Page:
• You have 5 days to enter (closes Friday, November 18 at midnight).
• Make one comment on this post to enter (anonymous comments ignored).
• Four winners chosen via will be announced November 21.
• Winners need to respond via email by November 25 to claim their chocolates.

MMM Movies: The Other F Word

by Roy Peckham (bio)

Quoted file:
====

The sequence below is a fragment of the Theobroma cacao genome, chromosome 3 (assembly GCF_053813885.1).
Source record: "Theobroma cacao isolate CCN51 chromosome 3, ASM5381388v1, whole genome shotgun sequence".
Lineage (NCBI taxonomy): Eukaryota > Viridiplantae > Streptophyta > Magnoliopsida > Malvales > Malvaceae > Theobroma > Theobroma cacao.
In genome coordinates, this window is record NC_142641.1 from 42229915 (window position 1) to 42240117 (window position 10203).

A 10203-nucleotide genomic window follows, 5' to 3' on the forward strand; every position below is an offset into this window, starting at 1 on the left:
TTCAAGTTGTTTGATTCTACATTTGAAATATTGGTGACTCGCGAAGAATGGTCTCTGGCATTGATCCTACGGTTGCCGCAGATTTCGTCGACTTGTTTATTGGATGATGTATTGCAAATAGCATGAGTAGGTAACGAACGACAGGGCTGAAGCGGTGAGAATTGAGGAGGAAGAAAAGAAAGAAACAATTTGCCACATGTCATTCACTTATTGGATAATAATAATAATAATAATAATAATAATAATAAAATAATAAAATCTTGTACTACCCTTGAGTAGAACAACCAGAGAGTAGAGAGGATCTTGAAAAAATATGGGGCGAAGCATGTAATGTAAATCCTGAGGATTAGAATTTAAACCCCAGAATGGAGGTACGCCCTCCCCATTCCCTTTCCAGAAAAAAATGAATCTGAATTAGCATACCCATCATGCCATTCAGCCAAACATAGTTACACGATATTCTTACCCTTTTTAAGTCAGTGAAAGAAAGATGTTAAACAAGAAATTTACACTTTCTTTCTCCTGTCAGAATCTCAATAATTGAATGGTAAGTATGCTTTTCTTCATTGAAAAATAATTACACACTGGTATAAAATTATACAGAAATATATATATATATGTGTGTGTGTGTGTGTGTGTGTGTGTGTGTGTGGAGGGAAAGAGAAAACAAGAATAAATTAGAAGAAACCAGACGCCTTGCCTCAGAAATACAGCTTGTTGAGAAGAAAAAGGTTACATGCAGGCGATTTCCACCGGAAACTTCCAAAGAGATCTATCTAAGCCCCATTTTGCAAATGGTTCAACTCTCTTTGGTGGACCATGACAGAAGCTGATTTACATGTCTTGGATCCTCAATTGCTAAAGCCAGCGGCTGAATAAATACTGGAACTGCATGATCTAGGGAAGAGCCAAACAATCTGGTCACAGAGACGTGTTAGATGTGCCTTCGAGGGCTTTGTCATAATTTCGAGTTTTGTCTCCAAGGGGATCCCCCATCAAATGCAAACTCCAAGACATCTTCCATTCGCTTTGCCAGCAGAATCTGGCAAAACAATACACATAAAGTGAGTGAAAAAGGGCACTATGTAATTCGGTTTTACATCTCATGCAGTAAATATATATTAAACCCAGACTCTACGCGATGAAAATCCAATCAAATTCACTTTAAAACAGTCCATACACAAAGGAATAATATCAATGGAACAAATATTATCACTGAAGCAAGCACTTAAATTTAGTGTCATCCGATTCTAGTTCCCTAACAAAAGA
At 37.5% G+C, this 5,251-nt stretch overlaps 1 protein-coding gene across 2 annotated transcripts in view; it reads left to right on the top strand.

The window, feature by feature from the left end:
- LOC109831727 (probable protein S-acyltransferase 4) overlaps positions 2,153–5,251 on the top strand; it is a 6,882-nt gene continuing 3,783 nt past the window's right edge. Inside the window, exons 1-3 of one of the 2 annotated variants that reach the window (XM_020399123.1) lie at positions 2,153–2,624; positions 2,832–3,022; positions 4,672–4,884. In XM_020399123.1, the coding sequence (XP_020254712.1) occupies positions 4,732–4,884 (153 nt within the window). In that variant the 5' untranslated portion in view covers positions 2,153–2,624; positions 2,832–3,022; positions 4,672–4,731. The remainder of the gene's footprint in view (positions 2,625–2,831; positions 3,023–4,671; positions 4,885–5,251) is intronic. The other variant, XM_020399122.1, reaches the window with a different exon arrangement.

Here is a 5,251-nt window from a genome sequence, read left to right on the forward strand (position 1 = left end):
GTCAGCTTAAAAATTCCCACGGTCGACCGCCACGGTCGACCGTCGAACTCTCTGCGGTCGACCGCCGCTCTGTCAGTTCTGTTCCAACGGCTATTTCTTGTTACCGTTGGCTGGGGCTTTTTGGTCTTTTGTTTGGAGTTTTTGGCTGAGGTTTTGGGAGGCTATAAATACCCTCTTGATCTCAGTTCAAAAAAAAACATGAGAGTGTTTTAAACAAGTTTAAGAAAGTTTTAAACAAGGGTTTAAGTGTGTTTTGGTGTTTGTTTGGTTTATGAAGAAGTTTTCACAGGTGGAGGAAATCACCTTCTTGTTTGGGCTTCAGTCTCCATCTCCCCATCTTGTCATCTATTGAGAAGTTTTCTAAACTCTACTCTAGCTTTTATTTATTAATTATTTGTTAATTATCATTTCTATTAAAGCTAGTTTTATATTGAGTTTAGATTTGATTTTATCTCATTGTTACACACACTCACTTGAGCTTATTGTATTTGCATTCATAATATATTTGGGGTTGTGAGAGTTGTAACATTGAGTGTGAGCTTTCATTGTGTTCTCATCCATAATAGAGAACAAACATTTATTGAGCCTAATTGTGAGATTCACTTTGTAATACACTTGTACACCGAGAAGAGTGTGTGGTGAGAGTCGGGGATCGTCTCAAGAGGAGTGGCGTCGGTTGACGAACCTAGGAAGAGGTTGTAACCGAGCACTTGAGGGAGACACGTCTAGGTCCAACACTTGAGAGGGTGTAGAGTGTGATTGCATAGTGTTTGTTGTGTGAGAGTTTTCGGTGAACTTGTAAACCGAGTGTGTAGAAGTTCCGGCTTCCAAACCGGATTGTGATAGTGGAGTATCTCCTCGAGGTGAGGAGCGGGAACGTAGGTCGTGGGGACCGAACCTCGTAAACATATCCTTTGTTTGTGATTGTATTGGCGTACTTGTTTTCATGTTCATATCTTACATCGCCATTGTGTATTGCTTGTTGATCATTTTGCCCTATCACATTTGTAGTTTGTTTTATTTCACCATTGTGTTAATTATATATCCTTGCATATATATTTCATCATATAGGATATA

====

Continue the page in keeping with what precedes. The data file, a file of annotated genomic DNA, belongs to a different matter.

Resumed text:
It was the mid '90s. The sun poured into my dad’s cherry red '63 Volkswagen Beetle as we drove over the Vincent Thomas Bridge into the shipping town of San Pedro, California. We made weekly trips from Long Beach into San Pedro to visit relatives when I was young. But on this particular drive, my dad let me pop my most recent acquisition into the tape player. In retrospect, I’m not sure how I managed to obtain Offspring’s album “Smash”, but I was stoked. As we crested the apex of the long green bridge, “Bad Habit” was just getting started. The long descent down the other side of the bridge seemed to represent the rapid decline in my father’s opinion of my musical taste. However, just as his generation outgrew the LSD-inspired psychedelic rock of the 1960s, so to must our generation eventually outgrow the anarchy-fueled, rebellious era of punk rock. The Other F Word explores the unique juxtaposition of punk rock and fatherhood. Jim Lindberg (Pennywise), Flea (Red Hot Chili Peppers), Mark Hoppus (Blink 182), Lars Frederiksen (Rancid) and others offer candid insight into this transition from Punk Rock icon to dad. In a poignant, tear-filled moment, Flea states that "the classic parent attitude to a kid is ‘I brought you into this world, I gave you life.’ But it’s like, I just think completely the opposite. My kids gave me life.” Living in the cultural mecca of Utah puts me about 500 miles from any of the documentary’s screenings. However, if you find yourself in a city where this film is being shown, I’d consider a viewing. Though don’t be surprised if our generational icons aren’t celestial fathers, and let some other choice words (or gestures) slip.